Why does such a small moon like Io have current volcanic activity?

8 Answers

  • 1 decade ago
    Favorite Answer

    m. charlee and Vincent G gave good answers, but I think it's interesting enough to look more closely at the reasons for Io's tidal heating. Io is in a forced orbital resonance with Ganymede and Europa, resulting in an orbital eccentricity of about 0.0041. Given Jupiter's massive gravitation and Io's proximity to it, that's sufficient to cause tidal heating in Io, which drives its volcanic activity. Hmm... interesting.

  • Anonymous
    1 decade ago

    Io is only slightly further away from Jupiter than our Moon is away from Earth. But since Jupiter has 317 times the mass of Earth, the gravitational pull the little moon Io experiences is roughly 250 times stronger than for our Moon. You can calculate this if you look at the force of gravity between two bodies:

    F = G*m*M/r^2

    Since the mass M is 317 times larger, and r_Io=421000km is only slightly larger than r_Moon=384000km, you get 317*(384000/421000)^2=263 times stronger gravitational forces on the same mass m.

    Io has 1.5% of the mass of Earth, our moon is 1.23%... so Io and the Moon are very similar, especially since they are almost the same size and density, too.

    As you can see, Earth's gravity was enough to deform the Moon so that its center of mass has moved towards Earth and it has been tidal locked. On Io, the same effect deposits so much energy that the interior stays molten. It is like as if Jupiter is kneading a giant loaf of lava.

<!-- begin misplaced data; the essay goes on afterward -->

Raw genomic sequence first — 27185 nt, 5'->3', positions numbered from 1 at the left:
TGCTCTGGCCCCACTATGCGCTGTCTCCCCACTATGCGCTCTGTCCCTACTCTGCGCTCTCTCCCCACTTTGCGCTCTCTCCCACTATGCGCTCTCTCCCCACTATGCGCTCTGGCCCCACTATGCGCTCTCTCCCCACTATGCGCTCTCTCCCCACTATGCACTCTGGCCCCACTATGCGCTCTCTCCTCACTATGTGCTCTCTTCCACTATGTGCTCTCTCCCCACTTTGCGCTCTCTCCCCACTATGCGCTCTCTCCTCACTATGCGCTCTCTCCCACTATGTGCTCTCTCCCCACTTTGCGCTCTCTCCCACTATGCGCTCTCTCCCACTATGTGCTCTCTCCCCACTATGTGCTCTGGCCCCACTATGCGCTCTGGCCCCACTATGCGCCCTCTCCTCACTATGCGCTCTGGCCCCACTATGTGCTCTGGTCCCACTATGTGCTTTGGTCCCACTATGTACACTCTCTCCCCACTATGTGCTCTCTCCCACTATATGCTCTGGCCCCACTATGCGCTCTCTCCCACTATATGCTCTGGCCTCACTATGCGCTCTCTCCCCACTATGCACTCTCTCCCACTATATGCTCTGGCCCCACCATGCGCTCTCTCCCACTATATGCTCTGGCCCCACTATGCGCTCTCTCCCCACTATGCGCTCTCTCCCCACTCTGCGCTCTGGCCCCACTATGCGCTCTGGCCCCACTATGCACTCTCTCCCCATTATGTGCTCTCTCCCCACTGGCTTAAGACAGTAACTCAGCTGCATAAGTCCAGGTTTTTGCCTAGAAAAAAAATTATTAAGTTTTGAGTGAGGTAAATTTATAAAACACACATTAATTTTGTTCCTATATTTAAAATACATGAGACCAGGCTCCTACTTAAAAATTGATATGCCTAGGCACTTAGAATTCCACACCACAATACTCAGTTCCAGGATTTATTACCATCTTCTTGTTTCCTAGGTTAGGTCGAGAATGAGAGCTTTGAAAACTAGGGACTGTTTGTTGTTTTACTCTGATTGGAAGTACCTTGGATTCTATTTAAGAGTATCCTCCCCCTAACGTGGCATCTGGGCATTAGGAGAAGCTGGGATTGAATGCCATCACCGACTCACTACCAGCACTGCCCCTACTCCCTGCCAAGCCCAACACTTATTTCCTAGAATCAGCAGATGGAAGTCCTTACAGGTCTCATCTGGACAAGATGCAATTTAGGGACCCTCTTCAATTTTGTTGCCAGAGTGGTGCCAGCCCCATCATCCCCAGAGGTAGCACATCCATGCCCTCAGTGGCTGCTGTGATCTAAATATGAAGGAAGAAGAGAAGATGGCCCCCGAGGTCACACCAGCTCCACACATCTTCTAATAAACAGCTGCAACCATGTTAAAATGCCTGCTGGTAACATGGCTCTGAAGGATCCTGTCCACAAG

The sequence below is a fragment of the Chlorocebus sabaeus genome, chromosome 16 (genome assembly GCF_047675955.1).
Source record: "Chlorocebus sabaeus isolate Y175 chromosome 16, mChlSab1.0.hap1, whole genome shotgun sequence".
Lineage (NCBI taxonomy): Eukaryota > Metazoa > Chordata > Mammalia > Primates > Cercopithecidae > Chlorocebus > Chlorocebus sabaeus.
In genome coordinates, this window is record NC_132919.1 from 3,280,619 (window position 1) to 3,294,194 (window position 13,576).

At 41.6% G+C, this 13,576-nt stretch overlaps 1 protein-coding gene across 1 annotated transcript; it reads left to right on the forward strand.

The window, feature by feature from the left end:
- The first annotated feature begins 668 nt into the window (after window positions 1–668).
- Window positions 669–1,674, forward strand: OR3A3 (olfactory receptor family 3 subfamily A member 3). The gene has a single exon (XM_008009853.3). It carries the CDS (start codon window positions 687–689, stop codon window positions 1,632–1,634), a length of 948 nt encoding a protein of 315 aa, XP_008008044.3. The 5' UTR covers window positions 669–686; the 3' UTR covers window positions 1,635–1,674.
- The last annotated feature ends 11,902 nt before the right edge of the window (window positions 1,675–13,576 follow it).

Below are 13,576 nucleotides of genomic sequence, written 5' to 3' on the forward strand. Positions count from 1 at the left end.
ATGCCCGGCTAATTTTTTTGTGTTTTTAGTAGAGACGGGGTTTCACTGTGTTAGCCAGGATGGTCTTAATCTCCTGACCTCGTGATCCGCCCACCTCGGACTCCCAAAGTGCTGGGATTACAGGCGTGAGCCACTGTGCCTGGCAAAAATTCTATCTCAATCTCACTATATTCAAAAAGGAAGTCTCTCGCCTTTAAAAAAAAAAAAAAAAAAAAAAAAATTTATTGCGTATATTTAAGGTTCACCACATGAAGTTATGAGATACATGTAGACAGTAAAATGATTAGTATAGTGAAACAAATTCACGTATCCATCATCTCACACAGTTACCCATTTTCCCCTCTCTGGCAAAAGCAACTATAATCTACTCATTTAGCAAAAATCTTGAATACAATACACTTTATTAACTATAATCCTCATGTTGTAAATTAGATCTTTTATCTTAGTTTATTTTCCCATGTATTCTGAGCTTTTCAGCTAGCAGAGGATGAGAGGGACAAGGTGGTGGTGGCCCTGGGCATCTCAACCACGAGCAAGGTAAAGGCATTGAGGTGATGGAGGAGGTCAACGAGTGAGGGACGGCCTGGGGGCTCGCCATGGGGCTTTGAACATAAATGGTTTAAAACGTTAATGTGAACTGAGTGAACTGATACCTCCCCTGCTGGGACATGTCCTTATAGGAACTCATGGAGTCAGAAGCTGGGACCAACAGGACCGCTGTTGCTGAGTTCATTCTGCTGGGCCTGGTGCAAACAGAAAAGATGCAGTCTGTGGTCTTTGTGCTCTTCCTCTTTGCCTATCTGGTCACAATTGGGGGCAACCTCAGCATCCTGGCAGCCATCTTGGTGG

The whole story is a bit more complex than what I told you because Io has an orbital resonance with Ganymede and Europa, which keeps the moon in a non-circular orbit at a constant distance. Without it, the tidal forces would slowly make the orbit circular, resulting in a much lower heat generation:


  • 1 decade ago

    Io's orbit about Jupiter continually squeezes & contracts the little world. This generates heat - a lot of it. Much of Io's makeup is sulfer, which melts, then gets spewed as ejecta from it's surface volcanos.

    If Io was twice as far from Jupiter as it is now, then it would still have some heat, but with only 1/4 the amount of gravitational effects acting on it, no volcanos would be erupting.

  • 3 years ago

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  • 1 decade ago

    Tides on Io raised by both Europa and massive Jupiter are so great that they continually heat and partially melt the interior of Io.

  • 1 decade ago

    Because it is so close to Jupiter (and the orbit is not perfectly circular) it goes though various level of gravitational pull from the massive planet.

    This is just like kneading dough, and this constant squishing and tidal heating creates heat that is the source of all this vocanic activity.

  • 1 decade ago

    it is being squeezed by the gravity and mag, fields of it's huge primary.

  • Anonymous
    1 decade ago

    i have no idea what you are taliking about

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